65 killed and scores injured in Iraq bomb attacks
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A coordinated wave of bombings tore through Shiite Muslim areas in and around the Iraqi capital early Wednesday, part of a wave of bloodshed that killed at least 65 people and wounded many more, officials said. The blasts, which came in quick succession, mainly targeted residents out shopping and on their way to work.
In addition to the bombings, the death toll included seven Shiite family members killed when gunmen raided their home and shot them as they slept.
The attacks are the latest in a relentless wave of killing that has left thousands dead since April, marking the country's worst spate of bloodshed since 2008. They raise fears that Iraq is hurtling back toward the brink of a civil war fueled by ethnic and sectarian differences.
Insurgents deployed explosives-laden cars, suicide bombers and other bombs Wednesday and targeted parking lots, outdoor markets and restaurants in predominantly Shiite neighborhoods of Baghdad, according to officials. A military convoy was also hit south of the capital.
The northern neighborhood of Kazimiyah, home to a prominent, gold-domed Shiite shrine, was the worst hit. Two bombs went off in a parking lot, followed by a suicide car bomber who struck onlookers who had gathered at the scene. Police said 10 people were killed and 27 wounded in that attack.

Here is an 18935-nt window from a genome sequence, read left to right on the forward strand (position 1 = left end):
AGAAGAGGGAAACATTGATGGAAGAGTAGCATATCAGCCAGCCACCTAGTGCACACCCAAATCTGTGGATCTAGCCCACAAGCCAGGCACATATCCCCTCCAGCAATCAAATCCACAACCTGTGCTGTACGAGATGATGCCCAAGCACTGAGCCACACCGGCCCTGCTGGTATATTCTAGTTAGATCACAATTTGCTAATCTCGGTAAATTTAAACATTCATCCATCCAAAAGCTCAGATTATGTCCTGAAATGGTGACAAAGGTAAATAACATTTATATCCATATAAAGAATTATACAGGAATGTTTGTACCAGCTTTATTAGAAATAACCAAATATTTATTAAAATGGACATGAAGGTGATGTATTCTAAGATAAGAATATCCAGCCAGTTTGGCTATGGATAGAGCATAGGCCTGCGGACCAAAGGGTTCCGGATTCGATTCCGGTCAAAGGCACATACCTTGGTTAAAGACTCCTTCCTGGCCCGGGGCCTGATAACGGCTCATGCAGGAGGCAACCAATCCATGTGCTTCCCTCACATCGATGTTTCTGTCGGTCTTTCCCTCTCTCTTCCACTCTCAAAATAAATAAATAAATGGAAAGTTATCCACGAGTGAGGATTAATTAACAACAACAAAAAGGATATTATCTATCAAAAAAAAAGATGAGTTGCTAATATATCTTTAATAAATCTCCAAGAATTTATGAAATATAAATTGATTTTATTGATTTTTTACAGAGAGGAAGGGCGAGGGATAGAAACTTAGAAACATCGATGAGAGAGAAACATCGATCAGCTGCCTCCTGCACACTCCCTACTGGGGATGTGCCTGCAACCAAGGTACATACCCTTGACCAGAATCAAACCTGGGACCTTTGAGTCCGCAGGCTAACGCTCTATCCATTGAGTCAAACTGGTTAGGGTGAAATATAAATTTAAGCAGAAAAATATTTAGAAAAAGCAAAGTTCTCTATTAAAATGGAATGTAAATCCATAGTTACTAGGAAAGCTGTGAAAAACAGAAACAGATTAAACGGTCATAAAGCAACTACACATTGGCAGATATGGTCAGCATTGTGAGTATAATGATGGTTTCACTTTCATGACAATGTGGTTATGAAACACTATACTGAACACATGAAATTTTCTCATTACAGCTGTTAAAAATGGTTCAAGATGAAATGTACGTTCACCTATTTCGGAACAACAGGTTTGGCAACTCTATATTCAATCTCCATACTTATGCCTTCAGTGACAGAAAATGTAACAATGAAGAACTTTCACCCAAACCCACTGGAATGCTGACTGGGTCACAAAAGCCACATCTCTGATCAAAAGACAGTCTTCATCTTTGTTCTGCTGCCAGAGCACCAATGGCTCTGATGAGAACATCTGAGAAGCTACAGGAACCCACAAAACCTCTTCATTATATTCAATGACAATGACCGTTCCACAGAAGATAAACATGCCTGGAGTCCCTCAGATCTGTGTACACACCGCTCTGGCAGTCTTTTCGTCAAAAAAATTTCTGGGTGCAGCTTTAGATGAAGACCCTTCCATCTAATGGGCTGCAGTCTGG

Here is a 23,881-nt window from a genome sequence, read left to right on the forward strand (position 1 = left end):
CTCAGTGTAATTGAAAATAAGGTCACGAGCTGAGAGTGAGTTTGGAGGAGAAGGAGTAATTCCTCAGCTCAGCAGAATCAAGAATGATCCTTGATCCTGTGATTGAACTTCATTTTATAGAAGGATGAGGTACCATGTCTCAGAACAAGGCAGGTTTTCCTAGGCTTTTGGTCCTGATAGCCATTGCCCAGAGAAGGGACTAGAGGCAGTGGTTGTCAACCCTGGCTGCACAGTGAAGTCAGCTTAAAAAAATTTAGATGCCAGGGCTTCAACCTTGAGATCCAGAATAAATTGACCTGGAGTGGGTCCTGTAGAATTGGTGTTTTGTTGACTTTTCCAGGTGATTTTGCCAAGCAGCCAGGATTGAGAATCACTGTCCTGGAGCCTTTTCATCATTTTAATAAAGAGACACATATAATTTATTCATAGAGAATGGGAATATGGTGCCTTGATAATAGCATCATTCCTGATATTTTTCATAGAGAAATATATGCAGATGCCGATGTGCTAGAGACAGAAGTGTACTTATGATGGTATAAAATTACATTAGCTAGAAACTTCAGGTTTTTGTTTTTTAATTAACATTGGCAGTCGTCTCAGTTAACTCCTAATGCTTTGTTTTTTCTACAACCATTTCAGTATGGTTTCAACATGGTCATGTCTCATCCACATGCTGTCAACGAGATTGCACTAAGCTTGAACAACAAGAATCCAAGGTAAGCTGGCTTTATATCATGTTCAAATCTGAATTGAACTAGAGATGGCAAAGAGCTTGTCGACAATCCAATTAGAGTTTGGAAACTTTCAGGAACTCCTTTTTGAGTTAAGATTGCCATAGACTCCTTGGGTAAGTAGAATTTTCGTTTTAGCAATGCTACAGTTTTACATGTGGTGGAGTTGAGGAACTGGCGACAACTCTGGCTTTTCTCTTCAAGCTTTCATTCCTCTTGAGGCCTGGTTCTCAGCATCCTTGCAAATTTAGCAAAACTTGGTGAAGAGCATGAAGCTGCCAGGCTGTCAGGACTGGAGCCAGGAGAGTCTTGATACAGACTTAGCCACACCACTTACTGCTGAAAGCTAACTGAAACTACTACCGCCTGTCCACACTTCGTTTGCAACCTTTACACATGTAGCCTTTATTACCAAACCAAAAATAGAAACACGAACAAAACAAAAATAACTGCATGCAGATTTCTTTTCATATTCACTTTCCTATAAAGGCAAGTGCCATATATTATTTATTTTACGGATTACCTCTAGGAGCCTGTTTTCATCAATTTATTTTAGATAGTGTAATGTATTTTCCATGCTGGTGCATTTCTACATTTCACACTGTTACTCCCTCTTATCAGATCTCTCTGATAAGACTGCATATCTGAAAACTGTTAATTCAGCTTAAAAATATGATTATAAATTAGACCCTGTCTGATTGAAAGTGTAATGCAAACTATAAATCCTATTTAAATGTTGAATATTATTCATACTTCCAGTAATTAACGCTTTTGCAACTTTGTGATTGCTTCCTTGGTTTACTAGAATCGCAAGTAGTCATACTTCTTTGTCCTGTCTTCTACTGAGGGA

There was no immediate claim of responsibility for the day's attacks, but they bore the hallmarks of the Iraqi branch of al-Qaida. The group frequently targets Shiites, which it considers heretics, and employs coordinated bombings in an attempt to incite sectarian strife.
The Shiite family shot dead at home were found in the largely Sunni town of Latifiyah, about 30 kilometers (20 miles) south of Baghdad. Three children, ages eight to 12, were killed along with their parents and two uncles in that attack, according to police.
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